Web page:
SALT LAKE CITY — Ways to fix the traffic congestion problem that plagues Little Cottonwood Canyon and its outdoor enthusiasts have been bandied about for decades.

Two more options were announced Friday by the Utah Department of Transportation: a cog railway or a gondola to ferry visitors to the ski resorts.

Both options were immediately denounced by conservation organizations and backcountry enthusiasts who say they are an attempt to turn the canyon into an amusement park.

“The Wasatch Backcountry Alliance is concerned the shiny appeal of an expensive train or gondola system may distract us from our goals or actually make things worse,” said Brad Rutledge, co-founder of the organization and current board member. “These solutions not only miss the target on making things better, but the train and gondola concepts threaten many of the things that make the Wasatch Mountains so amazing today.”

But the options come as a result of public feedback, the agency said, and will be included as alternatives as part of the Little Cottonwood Canyon draft environmental impact statement. The alternatives are the result of more than 6,500 public comments that were received.

“Public comment is so essential to everything we do, because we develop better solutions when we work together,” Josh Van Jura UDOT project manager, said. “This level of public participation is terrific to see. It proves just how important these canyons are to our quality of life.”

The new alternatives are a gondola from La Caille and cog rail from La Caille.

They join the three previously identified in June this year that include enhanced bus service, enhanced bus service in a dedicated shoulder lane, and a gondola at the canyon base. The five proposed alternatives, which include some concepts that have never been done before in the state, will be studied further and have the potential to dramatically change transportation within the canyon, according to the agency.

The proposed alternative featuring the gondola from La Caille would include a base station and 1,500-space parking structure at a proposed development on the west side of North Little Cottonwood Road at La Caille. Visitors would be able to park at the La Caille base station and board the gondola for direct service to Snowbird and Alta.

The other alternative proposes a cog rail from La Caille, which would include a diesel-powered train with a cogwheel on a track underneath, providing traction for ascending steep slopes.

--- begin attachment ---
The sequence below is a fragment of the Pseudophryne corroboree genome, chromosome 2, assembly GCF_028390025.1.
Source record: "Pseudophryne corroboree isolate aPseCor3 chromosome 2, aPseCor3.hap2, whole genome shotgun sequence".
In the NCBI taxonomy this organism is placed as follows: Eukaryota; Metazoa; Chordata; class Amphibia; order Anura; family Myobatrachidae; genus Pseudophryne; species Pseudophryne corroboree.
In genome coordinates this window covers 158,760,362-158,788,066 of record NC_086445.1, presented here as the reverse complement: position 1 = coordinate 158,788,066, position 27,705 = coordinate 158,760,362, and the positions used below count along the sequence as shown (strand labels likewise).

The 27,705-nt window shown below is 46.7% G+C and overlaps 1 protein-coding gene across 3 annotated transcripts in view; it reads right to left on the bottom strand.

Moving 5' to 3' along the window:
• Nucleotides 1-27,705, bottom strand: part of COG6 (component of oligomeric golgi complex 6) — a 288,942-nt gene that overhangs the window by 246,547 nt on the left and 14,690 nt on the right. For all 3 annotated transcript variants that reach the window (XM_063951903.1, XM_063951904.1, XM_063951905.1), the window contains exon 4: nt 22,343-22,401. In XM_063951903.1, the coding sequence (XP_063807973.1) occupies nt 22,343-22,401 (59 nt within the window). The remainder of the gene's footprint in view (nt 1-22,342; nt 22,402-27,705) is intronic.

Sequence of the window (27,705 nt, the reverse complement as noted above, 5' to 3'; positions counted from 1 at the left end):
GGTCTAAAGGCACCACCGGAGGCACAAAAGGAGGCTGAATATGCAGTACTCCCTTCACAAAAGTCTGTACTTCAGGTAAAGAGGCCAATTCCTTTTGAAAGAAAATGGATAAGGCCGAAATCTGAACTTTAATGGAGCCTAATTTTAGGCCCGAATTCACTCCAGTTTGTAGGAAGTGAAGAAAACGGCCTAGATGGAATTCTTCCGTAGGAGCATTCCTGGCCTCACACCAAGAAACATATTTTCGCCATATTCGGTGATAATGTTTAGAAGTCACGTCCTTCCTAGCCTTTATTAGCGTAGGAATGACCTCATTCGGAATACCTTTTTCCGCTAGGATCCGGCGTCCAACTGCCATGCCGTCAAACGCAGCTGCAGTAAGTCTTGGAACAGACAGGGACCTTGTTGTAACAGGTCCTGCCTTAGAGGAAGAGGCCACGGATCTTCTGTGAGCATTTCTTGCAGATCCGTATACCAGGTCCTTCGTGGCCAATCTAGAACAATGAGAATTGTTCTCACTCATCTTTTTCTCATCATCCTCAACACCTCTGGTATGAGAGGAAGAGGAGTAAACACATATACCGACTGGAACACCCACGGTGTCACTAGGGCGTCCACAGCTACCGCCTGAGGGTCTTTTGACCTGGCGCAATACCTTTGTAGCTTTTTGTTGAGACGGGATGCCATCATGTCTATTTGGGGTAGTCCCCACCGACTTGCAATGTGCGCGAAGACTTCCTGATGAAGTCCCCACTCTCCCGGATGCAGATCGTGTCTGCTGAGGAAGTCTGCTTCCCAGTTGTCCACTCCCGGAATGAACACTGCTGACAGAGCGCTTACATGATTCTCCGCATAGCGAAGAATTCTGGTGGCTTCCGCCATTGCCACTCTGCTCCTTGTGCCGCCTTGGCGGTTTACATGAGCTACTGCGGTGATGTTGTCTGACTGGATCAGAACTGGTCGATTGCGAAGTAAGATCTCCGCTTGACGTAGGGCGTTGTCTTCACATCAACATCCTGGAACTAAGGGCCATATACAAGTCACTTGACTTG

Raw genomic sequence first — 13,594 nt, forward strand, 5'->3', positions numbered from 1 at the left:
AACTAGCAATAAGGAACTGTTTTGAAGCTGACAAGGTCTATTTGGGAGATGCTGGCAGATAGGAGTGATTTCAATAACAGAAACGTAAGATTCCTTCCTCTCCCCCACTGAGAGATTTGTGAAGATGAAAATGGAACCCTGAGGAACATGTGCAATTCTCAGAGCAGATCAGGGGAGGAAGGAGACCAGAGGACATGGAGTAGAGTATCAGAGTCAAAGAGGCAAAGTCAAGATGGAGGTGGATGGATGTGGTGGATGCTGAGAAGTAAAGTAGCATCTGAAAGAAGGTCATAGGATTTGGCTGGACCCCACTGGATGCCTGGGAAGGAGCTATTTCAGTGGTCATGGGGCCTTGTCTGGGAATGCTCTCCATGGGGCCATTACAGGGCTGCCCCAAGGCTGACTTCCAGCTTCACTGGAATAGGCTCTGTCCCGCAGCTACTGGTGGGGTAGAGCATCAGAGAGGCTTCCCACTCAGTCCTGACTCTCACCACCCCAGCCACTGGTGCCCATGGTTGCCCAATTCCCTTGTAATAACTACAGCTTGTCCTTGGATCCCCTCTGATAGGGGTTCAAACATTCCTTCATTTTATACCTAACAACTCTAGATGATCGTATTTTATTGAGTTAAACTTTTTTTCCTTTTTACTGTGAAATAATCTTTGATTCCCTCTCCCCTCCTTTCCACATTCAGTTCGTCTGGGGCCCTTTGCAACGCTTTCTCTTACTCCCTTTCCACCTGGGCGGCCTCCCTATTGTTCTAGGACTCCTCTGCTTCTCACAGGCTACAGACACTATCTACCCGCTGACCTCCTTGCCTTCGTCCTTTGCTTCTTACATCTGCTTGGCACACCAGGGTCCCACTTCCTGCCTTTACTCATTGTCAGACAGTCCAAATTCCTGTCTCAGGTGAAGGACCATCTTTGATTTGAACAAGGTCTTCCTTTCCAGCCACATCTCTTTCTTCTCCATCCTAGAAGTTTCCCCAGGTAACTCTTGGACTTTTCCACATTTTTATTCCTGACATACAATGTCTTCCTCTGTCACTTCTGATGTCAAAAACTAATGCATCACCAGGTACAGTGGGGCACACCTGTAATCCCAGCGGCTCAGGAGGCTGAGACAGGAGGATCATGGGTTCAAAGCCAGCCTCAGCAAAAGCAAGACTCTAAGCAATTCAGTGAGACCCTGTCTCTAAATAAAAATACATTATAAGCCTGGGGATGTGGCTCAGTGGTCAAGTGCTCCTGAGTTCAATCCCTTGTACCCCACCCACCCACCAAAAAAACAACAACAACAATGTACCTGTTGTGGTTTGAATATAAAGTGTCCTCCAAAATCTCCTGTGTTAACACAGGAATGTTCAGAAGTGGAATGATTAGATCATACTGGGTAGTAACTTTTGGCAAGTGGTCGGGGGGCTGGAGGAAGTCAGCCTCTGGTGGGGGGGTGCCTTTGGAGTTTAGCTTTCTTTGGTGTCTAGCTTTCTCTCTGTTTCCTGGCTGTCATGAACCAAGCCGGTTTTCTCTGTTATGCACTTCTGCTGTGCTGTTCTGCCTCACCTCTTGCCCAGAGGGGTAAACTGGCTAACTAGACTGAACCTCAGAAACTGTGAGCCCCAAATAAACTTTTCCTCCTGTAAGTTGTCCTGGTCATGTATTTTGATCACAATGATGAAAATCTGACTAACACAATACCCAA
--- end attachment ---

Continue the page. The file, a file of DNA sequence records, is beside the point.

Cog railways are in place at Mount Washington in New Hampshire and Pikes Peak in Colorado, which is currently under renovation and slated to restart next year.

A cog railway station for Little Cottonwood Canyon would be located at the same location with the same parking structure and improvements to North Little Cottonwood Road as proposed for the gondola station at La Caille. The cog rail would also offer direct service to Snowbird and Alta.

In addition, the agency also added minor revisions for the three previously identified alternatives, including updated cost estimates to all three and adding snow sheds and a second mobility hub to the gondola at Little Cottonwood Canyon park-and-ride alternative.

Carl Fisher, executive director of Save Our Canyons, said a gondola or a cog railway will only add to the crowds in the canyon to the detriment of the environment and the watershed.

“This is a place that gets millions and millions of visits a year, more than some of our national parks, and the only thing that (UDOT) is considering is transportation for four months out of the year,” he said. “It is about getting people to two businesses in the canyons, the ski resorts.”

Fisher said his group as much as any would like to see congestion woes solved, but this is not the way.

“This is less about transportation and more about being a tourist and economic driver. The state is not doing this to solve an environmental or transportation problem. They are doing this to get a return on their investment by increasing visitation and earning more dollars to try to pump more visitors into ski areas.”